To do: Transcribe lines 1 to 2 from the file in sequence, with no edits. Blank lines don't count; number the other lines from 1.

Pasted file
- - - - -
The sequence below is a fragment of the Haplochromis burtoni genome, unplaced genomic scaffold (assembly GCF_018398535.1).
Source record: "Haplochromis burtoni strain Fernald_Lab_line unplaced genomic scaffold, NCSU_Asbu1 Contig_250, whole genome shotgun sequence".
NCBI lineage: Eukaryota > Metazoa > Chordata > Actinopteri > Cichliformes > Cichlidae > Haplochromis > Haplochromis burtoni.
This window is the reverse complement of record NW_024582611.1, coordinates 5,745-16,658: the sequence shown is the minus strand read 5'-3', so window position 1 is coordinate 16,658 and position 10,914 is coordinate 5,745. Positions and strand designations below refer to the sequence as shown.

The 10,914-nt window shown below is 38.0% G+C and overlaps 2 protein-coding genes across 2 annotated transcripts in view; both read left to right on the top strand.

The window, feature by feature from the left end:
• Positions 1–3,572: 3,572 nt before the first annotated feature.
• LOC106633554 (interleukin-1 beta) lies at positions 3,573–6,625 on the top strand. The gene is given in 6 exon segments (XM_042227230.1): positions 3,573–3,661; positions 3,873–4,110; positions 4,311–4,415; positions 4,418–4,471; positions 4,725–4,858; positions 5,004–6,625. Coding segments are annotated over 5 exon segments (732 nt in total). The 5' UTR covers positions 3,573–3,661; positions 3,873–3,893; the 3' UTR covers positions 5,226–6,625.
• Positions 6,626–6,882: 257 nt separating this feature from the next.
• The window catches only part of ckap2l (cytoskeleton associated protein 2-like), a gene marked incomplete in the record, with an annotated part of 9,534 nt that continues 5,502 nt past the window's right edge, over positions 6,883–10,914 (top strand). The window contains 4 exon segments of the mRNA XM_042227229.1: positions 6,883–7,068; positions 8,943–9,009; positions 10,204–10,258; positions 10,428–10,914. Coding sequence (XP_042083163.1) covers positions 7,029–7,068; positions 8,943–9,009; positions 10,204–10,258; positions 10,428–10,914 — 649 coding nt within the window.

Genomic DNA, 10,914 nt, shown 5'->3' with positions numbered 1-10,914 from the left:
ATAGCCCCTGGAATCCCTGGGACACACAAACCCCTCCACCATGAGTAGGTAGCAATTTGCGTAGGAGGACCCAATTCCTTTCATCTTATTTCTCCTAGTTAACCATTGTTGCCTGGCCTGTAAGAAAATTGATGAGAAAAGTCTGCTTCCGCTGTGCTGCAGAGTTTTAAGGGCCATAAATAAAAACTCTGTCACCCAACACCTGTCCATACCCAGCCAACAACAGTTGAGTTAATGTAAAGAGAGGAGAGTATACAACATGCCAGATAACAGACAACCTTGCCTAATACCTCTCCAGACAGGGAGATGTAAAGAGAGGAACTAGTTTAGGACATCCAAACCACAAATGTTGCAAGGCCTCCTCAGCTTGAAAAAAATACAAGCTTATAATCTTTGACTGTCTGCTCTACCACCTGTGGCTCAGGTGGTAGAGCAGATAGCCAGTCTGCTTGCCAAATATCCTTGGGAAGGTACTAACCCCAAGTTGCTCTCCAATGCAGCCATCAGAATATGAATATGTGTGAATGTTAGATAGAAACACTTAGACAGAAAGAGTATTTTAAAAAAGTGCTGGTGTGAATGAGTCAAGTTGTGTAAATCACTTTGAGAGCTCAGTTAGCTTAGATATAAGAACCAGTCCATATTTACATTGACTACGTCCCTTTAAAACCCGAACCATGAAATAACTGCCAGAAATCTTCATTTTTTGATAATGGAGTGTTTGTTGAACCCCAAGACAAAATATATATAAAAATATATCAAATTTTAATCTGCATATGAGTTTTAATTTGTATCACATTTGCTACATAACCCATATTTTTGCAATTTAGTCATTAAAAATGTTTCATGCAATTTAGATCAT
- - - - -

The sequence below is a fragment of the Haplochromis burtoni genome, unplaced genomic scaffold (assembly GCF_018398535.1).
Source record: "Haplochromis burtoni strain Fernald_Lab_line unplaced genomic scaffold, NCSU_Asbu1 Contig_250, whole genome shotgun sequence".